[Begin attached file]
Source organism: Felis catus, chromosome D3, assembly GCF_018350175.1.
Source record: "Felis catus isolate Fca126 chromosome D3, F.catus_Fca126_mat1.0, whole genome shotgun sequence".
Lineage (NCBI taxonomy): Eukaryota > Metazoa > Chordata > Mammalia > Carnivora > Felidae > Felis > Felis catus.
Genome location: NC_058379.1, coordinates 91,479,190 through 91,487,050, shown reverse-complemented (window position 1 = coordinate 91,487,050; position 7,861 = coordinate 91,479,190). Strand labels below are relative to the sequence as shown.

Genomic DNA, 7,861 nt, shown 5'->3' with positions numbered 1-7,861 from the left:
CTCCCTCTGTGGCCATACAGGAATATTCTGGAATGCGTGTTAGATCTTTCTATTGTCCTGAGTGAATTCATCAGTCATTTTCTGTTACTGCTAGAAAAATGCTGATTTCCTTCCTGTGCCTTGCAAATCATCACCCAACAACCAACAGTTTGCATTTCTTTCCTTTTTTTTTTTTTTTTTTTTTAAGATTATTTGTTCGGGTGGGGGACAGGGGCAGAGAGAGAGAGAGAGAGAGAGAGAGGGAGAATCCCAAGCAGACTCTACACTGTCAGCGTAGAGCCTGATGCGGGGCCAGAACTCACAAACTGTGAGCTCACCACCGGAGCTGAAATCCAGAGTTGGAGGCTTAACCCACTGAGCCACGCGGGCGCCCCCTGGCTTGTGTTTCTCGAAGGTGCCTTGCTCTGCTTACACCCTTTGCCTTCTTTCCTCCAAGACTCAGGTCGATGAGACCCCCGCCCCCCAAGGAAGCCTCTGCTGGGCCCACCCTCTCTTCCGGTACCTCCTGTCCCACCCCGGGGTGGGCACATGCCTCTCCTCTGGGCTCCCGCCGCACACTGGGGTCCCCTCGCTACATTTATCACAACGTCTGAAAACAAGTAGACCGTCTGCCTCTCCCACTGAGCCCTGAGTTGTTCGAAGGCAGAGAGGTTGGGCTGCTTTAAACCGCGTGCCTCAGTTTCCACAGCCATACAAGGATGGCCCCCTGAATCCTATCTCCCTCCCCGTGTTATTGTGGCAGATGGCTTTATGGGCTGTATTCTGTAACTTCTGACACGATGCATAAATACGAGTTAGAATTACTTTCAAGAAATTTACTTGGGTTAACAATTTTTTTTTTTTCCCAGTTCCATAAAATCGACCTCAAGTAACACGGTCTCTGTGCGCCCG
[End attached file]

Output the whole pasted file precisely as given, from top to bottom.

Source organism: Felis catus, chromosome D3, assembly GCF_018350175.1.
Source record: "Felis catus isolate Fca126 chromosome D3, F.catus_Fca126_mat1.0, whole genome shotgun sequence".
Lineage (NCBI taxonomy): Eukaryota > Metazoa > Chordata > Mammalia > Carnivora > Felidae > Felis > Felis catus.
Genome location: NC_058379.1, coordinates 91,479,190 through 91,487,050, shown reverse-complemented (window position 1 = coordinate 91,487,050; position 7,861 = coordinate 91,479,190). Strand labels below are relative to the sequence as shown.

Genomic DNA, 7,861 nt, shown 5'->3' with positions numbered 1-7,861 from the left:
CTCCCTCTGTGGCCATACAGGAATATTCTGGAATGCGTGTTAGATCTTTCTATTGTCCTGAGTGAATTCATCAGTCATTTTCTGTTACTGCTAGAAAAATGCTGATTTCCTTCCTGTGCCTTGCAAATCATCACCCAACAACCAACAGTTTGCATTTCTTTCCTTTTTTTTTTTTTTTTTTTTTAAGATTATTTGTTCGGGTGGGGGACAGGGGCAGAGAGAGAGAGAGAGAGAGAGAGAGGGAGAATCCCAAGCAGACTCTACACTGTCAGCGTAGAGCCTGATGCGGGGCCAGAACTCACAAACTGTGAGCTCACCACCGGAGCTGAAATCCAGAGTTGGAGGCTTAACCCACTGAGCCACGCGGGCGCCCCCTGGCTTGTGTTTCTCGAAGGTGCCTTGCTCTGCTTACACCCTTTGCCTTCTTTCCTCCAAGACTCAGGTCGATGAGACCCCCGCCCCCCAAGGAAGCCTCTGCTGGGCCCACCCTCTCTTCCGGTACCTCCTGTCCCACCCCGGGGTGGGCACATGCCTCTCCTCTGGGCTCCCGCCGCACACTGGGGTCCCCTCGCTACATTTATCACAACGTCTGAAAACAAGTAGACCGTCTGCCTCTCCCACTGAGCCCTGAGTTGTTCGAAGGCAGAGAGGTTGGGCTGCTTTAAACCGCGTGCCTCAGTTTCCACAGCCATACAAGGATGGCCCCCTGAATCCTATCTCCCTCCCCGTGTTATTGTGGCAGATGGCTTTATGGGCTGTATTCTGTAACTTCTGACACGATGCATAAATACGAGTTAGAATTACTTTCAAGAAATTTACTTGGGTTAACAATTTTTTTTTTTTCCCAGTTCCATAAAATCGACCTCAAGTAACACGGTCTCTGTGCGCCCG